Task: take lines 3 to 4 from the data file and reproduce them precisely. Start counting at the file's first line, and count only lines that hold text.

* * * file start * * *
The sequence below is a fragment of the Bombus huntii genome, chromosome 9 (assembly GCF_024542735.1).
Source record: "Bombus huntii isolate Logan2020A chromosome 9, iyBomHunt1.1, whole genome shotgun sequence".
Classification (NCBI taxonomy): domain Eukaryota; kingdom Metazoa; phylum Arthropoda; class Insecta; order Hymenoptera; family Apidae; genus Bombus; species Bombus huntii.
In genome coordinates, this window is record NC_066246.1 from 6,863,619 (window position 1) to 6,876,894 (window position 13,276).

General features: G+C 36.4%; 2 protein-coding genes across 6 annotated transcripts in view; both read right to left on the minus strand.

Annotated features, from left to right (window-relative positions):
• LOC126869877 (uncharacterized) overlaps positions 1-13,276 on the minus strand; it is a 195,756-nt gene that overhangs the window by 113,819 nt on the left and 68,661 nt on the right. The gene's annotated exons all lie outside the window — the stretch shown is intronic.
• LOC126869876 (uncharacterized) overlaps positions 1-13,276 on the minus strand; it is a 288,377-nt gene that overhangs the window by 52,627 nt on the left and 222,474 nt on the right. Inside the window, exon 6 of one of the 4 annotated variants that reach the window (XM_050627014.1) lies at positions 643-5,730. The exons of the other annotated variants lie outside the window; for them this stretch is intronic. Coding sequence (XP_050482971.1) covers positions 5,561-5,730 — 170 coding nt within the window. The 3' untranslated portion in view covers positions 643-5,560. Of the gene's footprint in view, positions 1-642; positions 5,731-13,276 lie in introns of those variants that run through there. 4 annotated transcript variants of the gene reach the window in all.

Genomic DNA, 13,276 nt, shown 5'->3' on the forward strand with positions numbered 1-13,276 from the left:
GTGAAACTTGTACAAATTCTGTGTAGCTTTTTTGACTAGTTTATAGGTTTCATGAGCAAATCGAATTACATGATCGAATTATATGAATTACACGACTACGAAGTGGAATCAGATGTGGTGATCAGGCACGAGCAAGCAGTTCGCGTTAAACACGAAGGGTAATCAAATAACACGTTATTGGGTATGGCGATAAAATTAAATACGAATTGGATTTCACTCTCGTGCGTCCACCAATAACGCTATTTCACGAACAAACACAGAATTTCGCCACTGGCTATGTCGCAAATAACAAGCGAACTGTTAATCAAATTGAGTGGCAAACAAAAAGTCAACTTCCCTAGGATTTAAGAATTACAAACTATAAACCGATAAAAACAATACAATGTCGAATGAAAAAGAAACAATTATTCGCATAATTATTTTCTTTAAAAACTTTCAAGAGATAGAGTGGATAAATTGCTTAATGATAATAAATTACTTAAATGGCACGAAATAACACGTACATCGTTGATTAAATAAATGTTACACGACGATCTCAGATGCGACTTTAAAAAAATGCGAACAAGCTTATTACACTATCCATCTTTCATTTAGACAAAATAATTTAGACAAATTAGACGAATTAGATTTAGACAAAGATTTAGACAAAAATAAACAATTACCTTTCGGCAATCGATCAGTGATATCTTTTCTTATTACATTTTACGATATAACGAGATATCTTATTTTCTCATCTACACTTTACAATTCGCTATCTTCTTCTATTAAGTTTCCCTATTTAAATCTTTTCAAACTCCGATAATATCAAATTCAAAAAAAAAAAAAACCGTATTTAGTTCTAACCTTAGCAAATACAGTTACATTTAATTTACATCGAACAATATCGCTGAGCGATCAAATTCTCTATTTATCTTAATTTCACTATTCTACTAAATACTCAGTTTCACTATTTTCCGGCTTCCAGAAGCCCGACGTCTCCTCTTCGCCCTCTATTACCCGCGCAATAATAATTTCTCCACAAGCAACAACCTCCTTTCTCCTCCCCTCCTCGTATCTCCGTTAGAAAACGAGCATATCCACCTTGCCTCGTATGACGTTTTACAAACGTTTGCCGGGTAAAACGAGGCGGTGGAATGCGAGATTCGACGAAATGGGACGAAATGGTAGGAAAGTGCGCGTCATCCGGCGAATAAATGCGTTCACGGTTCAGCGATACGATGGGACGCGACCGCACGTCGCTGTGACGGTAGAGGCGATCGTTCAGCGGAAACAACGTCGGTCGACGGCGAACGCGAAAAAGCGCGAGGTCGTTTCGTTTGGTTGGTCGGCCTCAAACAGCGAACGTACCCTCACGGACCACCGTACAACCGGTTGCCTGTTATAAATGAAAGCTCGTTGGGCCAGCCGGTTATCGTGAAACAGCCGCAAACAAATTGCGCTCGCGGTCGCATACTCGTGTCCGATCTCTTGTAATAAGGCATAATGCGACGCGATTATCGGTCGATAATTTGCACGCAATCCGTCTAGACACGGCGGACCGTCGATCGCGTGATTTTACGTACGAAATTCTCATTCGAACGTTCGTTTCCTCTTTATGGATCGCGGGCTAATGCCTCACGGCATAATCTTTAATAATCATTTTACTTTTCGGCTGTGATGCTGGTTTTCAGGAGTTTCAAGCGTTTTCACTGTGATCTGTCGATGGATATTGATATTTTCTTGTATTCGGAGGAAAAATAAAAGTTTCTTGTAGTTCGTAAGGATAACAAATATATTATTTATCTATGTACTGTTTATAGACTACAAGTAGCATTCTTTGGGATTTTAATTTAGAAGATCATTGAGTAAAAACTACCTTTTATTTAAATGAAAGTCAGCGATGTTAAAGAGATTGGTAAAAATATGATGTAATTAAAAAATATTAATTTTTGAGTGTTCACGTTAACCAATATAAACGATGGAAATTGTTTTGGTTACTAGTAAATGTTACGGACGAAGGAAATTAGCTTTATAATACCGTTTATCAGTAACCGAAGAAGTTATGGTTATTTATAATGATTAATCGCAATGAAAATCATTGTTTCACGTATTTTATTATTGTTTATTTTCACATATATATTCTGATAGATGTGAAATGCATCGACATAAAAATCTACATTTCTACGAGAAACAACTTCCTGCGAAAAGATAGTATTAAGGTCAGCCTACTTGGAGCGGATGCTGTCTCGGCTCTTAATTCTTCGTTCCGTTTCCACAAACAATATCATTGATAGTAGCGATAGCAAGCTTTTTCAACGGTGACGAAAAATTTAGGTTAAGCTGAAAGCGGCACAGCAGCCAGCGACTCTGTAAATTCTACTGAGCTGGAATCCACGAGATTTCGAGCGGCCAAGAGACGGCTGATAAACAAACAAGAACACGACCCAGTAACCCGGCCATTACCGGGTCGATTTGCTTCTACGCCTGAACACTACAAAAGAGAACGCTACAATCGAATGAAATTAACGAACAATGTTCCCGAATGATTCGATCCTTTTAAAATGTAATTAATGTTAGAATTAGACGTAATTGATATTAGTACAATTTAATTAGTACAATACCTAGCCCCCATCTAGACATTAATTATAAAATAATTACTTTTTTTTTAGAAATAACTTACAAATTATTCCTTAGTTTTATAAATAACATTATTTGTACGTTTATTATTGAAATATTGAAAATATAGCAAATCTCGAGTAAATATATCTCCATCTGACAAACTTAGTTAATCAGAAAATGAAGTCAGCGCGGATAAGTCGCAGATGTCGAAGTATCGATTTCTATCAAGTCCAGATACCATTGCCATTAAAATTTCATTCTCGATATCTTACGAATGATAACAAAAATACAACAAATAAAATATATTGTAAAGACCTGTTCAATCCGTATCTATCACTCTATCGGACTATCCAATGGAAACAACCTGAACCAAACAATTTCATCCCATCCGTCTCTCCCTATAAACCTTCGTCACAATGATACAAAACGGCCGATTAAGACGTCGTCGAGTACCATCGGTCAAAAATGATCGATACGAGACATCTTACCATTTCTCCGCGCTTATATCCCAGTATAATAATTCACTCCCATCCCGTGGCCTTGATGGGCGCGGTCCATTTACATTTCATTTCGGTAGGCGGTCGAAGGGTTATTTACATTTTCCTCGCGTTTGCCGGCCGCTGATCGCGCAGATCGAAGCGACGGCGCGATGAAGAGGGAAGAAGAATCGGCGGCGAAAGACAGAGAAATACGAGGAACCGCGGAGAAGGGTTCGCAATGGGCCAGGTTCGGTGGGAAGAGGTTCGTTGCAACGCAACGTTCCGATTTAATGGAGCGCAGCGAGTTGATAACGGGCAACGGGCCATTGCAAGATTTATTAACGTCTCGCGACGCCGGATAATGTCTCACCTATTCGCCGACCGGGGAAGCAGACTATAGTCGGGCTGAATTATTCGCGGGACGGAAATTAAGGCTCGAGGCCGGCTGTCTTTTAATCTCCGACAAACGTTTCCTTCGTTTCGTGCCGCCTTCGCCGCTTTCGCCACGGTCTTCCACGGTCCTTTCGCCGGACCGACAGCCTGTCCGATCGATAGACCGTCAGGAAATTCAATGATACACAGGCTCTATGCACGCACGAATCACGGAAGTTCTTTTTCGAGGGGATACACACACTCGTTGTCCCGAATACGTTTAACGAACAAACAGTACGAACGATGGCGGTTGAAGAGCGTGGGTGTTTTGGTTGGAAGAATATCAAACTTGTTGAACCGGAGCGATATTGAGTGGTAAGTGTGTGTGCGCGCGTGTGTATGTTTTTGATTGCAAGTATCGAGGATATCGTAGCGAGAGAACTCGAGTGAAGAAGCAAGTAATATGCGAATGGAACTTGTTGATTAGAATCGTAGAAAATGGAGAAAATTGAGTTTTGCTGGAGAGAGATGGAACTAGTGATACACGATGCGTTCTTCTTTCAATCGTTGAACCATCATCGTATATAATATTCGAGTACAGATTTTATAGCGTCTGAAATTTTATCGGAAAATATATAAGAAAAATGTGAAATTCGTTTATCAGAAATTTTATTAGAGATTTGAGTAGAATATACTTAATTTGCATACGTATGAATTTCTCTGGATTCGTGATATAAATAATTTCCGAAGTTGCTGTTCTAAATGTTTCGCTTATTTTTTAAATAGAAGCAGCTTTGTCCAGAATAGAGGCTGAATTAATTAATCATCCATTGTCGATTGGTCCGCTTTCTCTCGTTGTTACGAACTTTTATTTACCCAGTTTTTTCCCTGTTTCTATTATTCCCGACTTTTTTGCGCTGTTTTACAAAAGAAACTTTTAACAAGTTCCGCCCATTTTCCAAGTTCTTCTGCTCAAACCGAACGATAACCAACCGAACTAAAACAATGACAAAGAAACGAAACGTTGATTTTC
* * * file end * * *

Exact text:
Classification (NCBI taxonomy): domain Eukaryota; kingdom Metazoa; phylum Arthropoda; class Insecta; order Hymenoptera; family Apidae; genus Bombus; species Bombus huntii.
In genome coordinates, this window is record NC_066246.1 from 6,863,619 (window position 1) to 6,876,894 (window position 13,276).